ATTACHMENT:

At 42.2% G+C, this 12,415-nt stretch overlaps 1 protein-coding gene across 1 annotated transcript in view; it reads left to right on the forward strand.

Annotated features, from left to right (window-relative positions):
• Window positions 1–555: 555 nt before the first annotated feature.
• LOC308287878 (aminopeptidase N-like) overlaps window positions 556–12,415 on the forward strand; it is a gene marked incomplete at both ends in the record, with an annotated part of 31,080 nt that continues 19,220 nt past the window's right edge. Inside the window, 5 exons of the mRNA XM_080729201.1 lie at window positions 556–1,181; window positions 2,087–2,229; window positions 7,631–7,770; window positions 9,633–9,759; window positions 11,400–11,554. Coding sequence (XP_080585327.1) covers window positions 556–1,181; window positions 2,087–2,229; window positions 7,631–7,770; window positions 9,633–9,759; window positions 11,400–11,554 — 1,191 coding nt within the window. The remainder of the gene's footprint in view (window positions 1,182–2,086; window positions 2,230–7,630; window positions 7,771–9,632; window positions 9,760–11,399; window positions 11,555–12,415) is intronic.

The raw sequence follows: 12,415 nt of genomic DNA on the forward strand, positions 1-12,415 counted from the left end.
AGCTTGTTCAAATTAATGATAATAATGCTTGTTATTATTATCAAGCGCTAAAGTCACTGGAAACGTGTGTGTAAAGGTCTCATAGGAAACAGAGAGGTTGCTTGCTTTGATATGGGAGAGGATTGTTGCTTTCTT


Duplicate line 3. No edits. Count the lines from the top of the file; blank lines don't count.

• Window positions 1–555: 555 nt before the first annotated feature.